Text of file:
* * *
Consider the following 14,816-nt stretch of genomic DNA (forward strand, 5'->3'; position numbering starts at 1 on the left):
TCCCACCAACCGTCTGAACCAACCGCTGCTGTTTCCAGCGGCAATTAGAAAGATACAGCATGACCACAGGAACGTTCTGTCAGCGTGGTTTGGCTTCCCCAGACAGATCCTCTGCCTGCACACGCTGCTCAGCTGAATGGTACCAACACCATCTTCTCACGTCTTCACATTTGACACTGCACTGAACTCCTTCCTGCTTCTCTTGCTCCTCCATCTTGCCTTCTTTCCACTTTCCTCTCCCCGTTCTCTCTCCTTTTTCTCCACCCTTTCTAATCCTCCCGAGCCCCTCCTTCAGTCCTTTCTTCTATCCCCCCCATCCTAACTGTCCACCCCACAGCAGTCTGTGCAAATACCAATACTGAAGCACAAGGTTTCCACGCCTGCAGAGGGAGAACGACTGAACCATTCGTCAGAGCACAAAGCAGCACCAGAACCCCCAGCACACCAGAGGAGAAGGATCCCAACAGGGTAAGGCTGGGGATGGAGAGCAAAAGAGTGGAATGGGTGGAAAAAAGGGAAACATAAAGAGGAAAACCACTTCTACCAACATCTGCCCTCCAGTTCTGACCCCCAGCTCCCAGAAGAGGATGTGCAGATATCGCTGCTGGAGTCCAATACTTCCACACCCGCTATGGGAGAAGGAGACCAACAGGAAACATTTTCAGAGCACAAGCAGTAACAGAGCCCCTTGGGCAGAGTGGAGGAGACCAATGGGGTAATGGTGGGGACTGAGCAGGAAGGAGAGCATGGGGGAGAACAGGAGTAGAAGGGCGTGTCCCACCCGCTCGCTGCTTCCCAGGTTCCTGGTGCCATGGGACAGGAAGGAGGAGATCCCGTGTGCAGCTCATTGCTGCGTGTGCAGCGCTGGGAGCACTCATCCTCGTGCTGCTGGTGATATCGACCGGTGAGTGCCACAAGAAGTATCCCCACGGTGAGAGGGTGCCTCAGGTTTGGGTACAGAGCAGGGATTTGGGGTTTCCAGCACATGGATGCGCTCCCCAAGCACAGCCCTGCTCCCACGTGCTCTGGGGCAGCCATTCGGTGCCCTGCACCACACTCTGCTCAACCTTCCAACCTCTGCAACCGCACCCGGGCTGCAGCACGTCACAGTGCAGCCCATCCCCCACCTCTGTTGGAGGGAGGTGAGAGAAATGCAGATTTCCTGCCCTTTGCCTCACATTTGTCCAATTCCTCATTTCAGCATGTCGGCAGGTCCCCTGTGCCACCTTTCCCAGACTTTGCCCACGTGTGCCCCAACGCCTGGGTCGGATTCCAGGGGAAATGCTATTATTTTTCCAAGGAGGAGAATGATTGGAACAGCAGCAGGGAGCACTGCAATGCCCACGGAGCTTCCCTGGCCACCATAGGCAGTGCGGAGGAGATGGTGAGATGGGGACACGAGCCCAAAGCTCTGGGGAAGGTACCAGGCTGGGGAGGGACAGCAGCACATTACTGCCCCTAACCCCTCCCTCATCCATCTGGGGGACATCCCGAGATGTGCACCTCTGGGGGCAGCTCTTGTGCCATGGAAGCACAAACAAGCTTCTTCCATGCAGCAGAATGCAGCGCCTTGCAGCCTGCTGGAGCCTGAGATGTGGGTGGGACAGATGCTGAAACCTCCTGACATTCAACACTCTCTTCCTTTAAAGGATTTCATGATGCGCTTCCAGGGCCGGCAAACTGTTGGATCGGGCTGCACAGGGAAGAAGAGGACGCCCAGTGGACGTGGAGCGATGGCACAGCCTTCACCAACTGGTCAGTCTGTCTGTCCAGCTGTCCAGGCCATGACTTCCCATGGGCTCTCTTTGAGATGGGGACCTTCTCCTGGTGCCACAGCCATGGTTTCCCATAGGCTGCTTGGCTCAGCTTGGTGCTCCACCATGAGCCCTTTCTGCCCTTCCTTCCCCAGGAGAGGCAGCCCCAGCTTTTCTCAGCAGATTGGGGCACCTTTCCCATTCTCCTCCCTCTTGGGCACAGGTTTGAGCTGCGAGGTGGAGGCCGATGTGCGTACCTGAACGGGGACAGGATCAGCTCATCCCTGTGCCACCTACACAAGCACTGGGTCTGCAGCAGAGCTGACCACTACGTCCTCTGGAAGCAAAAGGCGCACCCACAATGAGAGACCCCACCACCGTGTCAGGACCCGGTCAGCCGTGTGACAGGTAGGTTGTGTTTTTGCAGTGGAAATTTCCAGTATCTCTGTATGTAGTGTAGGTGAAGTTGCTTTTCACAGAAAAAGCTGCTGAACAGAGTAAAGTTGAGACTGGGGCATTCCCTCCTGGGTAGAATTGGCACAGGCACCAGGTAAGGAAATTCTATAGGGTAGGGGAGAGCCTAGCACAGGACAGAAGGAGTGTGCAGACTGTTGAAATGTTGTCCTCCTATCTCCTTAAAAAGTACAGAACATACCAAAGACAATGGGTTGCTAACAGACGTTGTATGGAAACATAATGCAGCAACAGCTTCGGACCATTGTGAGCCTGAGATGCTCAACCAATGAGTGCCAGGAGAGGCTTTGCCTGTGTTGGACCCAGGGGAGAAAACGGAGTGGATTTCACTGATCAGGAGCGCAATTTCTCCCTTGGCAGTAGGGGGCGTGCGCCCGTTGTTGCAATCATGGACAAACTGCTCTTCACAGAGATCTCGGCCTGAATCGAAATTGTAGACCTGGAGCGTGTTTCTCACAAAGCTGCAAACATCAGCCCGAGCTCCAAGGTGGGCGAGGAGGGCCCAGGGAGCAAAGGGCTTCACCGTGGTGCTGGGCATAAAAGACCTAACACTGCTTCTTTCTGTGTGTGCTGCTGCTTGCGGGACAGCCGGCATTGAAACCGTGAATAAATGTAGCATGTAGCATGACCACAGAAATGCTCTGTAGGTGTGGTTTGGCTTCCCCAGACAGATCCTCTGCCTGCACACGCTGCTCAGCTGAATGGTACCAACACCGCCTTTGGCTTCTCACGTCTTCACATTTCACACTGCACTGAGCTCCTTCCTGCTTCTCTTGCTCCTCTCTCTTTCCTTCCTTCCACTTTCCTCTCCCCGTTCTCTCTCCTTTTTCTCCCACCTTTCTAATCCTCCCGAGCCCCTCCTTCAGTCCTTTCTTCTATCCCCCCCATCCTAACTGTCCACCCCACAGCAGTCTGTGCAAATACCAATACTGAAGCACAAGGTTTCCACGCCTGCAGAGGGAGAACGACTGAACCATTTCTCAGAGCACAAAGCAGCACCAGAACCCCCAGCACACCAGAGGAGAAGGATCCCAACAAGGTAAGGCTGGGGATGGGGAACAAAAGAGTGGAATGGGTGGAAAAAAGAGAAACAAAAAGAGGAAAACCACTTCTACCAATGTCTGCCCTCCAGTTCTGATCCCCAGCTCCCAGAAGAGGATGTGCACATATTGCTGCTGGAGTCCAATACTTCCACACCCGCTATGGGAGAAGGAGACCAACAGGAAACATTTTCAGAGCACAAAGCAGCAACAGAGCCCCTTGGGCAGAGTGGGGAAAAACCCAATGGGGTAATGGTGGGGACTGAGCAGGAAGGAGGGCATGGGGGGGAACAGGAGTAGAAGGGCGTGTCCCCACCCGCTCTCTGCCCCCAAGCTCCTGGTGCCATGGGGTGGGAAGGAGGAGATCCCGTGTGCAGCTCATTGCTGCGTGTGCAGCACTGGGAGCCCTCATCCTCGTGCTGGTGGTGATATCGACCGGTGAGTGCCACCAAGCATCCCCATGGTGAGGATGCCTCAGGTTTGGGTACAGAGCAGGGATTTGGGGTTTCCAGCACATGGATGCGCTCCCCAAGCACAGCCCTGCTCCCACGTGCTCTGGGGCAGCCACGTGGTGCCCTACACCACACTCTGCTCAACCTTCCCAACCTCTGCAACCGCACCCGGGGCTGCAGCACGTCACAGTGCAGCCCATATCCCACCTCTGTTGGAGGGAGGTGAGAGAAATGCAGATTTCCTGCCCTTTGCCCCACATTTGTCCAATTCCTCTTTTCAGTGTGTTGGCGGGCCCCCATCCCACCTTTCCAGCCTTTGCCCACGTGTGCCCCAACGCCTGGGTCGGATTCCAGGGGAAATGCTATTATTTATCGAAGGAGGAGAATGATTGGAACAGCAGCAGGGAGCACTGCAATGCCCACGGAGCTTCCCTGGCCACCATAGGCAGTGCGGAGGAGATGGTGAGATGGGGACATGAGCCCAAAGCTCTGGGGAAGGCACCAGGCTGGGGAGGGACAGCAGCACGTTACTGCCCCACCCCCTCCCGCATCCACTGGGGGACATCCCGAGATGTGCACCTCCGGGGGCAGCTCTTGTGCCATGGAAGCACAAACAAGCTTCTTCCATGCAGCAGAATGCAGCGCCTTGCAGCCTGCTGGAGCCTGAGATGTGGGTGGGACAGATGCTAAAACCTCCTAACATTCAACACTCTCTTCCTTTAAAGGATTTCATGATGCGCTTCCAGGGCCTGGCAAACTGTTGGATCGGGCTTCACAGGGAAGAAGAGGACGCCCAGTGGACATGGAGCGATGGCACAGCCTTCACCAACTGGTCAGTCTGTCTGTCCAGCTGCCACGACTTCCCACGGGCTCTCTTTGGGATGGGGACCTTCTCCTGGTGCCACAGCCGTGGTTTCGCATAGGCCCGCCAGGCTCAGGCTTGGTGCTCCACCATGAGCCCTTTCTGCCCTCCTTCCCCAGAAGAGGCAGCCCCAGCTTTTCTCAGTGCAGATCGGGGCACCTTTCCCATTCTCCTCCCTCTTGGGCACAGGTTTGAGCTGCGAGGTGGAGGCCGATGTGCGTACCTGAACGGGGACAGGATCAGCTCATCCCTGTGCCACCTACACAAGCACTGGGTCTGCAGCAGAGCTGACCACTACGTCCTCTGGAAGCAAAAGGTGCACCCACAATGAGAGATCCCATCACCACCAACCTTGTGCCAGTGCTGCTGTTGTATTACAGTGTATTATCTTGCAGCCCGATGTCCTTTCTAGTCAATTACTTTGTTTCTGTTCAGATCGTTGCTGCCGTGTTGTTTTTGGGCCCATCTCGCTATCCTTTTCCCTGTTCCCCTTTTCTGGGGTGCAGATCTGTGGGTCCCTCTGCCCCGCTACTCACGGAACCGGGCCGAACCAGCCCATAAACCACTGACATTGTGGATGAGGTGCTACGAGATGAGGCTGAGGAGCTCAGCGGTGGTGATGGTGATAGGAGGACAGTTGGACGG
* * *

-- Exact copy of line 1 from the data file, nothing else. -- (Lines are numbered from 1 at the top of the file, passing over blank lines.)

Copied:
Consider the following 14,816-nt stretch of genomic DNA (forward strand, 5'->3'; position numbering starts at 1 on the left):